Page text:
When the Hunger Games first came out I was reluctant to read it. Someone mentioned reality TV, another person talked about kids fighting to the death and I thought “ick! that sounds horrible”. I could not have been more wrong. Seeing how incredibly popular it has been with both teens and adults I decided I needed to read it, but I went into it thinking this would be a chore.
I read most of the first book in one sitting and devoured Catching Fire in between a few things I had to do, finishing both books within 4 days. I LOOOOOVE this series.
I literally started crying during the first part where Katniss describes being 12 years old trying and failing to feed her family when her father passes away and her mother is too depressed to realize or care her children are starving to death. Her confusion at anyone’s willingness to help her is heartbreaking. I loved Peeta from the moment he was introduced “the boy with the bread”.
The section of the book that takes place in the Capital is something that would seem frivolous if it didn’t follow the description of the extreme poverty and suffering of District 12. There is no doubt that the author is critiquing the Capital’s shallow obsession with fashion and plastic surgery. In the second book when they are vomiting so they can make room for more at the feast it is disgusting on many levels. Collins’ social commentary is incredibly well written, and I think the reason it works is because of characters like Cinna. Cinna is a designer, in many ways he takes part in the Capital culture and Collins could have made him an enemy, a despicable shallow person who cared only about how Katniss looked while she was sent away to her death. By making Cinna and the other staff in the Capital human and likeable she makes the commentary more real and close to home. In many ways we are like them, worrying about what we look like, watching violence and “reality” on tv for entertainment.
The districts are a lot like the third world. Katniss mentions how in the districts being fat or old means you are respected because you can provide food to your family or you have been strong enough to survive. I’ve heard the same thing from my friends who grew up in refugee camps in Africa.
The way that the life in the districts is compared to the life in the Capital reminds me of the scene in Lord of The Rings where Pippin is singing for Denethor who is stuffing his face while the people of his kingdom are being slaughtered. I loved that scene in the movies, when he had food that looked like blood all over him.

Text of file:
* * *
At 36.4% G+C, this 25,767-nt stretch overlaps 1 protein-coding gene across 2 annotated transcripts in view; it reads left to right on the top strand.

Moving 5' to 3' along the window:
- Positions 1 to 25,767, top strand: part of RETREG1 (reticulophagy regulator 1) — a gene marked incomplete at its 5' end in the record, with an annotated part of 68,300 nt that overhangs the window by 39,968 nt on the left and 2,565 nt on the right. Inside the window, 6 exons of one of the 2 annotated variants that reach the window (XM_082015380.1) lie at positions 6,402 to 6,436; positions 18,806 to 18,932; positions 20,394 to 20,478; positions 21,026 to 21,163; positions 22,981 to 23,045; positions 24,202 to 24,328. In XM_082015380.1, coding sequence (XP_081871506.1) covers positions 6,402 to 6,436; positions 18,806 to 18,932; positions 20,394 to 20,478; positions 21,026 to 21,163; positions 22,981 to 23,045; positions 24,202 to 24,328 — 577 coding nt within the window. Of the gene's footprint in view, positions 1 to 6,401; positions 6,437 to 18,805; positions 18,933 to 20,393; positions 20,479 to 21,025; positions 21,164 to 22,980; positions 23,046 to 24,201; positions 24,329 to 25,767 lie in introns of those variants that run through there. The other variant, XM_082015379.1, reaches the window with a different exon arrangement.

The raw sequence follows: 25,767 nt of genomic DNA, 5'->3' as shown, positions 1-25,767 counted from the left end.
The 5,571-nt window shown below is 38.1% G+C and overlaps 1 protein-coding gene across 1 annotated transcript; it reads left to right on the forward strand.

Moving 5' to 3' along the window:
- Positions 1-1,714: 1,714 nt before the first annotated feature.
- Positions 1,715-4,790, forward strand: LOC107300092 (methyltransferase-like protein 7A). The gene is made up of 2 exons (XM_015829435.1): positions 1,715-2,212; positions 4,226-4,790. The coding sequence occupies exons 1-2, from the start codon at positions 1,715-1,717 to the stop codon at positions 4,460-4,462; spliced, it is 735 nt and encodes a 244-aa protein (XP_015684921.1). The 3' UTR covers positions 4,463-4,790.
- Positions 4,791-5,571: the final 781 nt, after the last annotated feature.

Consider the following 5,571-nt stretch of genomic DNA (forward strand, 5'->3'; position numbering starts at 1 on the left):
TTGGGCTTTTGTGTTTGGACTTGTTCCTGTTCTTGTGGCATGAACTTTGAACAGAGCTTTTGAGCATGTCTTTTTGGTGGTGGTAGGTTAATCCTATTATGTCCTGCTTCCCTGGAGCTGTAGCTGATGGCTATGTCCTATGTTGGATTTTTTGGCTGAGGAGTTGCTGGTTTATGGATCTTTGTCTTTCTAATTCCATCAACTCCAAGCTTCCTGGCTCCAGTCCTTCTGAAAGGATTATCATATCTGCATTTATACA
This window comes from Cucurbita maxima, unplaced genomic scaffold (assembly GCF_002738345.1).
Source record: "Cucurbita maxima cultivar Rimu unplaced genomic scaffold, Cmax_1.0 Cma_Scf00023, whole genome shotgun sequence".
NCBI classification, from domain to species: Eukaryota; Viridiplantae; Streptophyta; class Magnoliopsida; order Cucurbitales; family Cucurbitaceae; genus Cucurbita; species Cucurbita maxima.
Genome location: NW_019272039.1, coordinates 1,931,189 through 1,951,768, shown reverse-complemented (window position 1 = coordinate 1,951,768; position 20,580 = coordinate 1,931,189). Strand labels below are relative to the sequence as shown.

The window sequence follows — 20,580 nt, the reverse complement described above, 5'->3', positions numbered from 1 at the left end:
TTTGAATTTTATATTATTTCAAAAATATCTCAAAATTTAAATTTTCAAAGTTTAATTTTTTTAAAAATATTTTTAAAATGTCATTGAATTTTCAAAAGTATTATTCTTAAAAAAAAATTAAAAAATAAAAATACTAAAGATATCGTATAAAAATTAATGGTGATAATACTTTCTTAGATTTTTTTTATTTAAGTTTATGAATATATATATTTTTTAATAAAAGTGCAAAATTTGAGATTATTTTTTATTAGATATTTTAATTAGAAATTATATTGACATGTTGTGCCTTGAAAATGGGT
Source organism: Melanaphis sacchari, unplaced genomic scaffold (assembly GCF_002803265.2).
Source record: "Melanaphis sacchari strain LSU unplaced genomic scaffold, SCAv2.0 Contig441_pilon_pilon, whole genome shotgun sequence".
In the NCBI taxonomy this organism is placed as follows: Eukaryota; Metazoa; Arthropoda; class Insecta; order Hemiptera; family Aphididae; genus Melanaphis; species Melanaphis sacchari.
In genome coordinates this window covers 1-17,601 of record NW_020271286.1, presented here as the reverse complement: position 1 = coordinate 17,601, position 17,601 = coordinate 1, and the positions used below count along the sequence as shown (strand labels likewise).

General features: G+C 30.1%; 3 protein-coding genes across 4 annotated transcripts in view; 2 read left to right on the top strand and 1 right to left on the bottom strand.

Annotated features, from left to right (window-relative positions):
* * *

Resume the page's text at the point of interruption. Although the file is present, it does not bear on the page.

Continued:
I was completely absorbed in the books, my boyfriend kept trying to talk to me and I’d be like “one more chapter!” and accidentally start another without realizing it because I was in Katniss’ head, in the games watching her fight, not seeing page numbers.
The games were horrific as I feared, but not gruesome for the sake of gore. Any gore served a purpose, it was all part of the social commentary, important in getting the point across.
I won’t talk much about the second book because I don’t trust myself not to give to many spoilers to those who haven’t read it (because I hope they will). The main thing that strikes me is that this could easily be studied in high school if it isn’t already. I could write essays about the mockingjay, the bird, the images, the jewelry, the bread…. I think there is a ton of potential for this book to used as a teaching tool, but it would be a really fun one because I enjoyed every minute of the book, even when I was cringing or welling up.
The character development is awesome, particularly with Katniss. Collins makes you care about what happens to her characters, makes you hope when they hope, and suffer when they suffer.
I’m tempted to run out and buy the box set of the books (I read library books) and maybe even the pins and merchandise because I am so excited about this series. Now I’m 30 or so people down the waiting list for the book at the library and I can’t wait for Mockingjay! The Hunger Games was the best book I’ve read in a long time, and I read a few YA books a week along with a pile of picture books and the occasional graphic novel.